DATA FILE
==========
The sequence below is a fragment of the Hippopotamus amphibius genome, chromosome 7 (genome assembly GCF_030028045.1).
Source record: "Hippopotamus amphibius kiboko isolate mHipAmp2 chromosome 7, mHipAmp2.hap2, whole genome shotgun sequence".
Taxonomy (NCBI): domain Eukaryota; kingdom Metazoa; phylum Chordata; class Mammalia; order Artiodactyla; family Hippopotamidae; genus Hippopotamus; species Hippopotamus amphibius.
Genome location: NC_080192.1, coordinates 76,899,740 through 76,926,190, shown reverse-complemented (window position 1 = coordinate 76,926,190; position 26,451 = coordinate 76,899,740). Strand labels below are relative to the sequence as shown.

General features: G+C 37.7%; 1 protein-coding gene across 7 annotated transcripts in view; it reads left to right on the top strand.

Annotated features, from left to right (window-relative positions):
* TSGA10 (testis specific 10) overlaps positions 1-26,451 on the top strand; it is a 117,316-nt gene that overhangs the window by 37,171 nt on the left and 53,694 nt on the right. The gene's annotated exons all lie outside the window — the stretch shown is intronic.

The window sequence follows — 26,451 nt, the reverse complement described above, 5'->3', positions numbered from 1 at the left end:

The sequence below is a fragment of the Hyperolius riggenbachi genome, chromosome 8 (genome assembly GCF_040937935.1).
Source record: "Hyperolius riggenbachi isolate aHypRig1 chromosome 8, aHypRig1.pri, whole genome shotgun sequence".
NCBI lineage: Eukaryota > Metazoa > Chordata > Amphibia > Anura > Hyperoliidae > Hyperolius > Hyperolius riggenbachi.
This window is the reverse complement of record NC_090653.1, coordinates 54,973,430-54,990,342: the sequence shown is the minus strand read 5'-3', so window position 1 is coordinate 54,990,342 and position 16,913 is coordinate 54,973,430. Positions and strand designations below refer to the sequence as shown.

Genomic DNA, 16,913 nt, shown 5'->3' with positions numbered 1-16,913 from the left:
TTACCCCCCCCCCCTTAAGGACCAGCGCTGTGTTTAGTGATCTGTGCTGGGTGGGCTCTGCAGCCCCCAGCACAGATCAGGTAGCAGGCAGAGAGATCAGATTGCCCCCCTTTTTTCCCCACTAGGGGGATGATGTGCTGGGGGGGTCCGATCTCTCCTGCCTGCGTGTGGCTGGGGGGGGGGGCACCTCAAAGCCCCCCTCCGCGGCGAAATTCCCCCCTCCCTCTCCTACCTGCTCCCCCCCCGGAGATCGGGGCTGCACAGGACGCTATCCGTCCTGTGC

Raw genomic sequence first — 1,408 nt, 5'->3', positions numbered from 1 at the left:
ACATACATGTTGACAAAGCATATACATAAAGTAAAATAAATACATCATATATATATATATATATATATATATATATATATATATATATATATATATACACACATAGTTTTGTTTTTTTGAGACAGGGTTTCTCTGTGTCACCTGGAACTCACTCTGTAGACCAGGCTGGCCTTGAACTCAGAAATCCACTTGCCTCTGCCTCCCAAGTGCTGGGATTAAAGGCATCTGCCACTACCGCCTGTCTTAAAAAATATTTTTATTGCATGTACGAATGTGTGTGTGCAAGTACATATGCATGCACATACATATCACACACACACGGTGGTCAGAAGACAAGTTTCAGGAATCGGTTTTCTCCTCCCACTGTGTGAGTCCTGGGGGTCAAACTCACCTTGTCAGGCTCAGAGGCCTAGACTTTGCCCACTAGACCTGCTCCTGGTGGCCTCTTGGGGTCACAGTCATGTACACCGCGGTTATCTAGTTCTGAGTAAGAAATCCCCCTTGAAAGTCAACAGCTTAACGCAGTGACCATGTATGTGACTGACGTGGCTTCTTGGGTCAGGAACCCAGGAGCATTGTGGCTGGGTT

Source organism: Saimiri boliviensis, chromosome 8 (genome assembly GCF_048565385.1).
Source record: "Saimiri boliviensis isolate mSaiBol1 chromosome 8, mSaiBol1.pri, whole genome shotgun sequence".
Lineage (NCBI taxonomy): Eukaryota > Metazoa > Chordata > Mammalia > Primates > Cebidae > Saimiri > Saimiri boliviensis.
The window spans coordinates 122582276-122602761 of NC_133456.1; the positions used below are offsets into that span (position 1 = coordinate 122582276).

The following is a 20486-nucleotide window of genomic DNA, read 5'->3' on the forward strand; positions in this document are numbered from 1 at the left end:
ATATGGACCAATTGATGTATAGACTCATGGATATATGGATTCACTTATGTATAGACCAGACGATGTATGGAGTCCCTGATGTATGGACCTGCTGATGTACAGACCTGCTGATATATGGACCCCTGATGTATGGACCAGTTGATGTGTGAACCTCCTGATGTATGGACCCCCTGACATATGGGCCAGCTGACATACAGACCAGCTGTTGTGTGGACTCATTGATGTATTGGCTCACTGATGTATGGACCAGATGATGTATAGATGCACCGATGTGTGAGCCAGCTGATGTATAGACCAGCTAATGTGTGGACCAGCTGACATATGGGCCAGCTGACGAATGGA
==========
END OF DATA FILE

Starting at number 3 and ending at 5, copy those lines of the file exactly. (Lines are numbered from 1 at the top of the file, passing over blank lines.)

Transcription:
Taxonomy (NCBI): domain Eukaryota; kingdom Metazoa; phylum Chordata; class Mammalia; order Artiodactyla; family Hippopotamidae; genus Hippopotamus; species Hippopotamus amphibius.
Genome location: NC_080192.1, coordinates 76,899,740 through 76,926,190, shown reverse-complemented (window position 1 = coordinate 76,926,190; position 26,451 = coordinate 76,899,740). Strand labels below are relative to the sequence as shown.

General features: G+C 37.7%; 1 protein-coding gene across 7 annotated transcripts in view; it reads left to right on the top strand.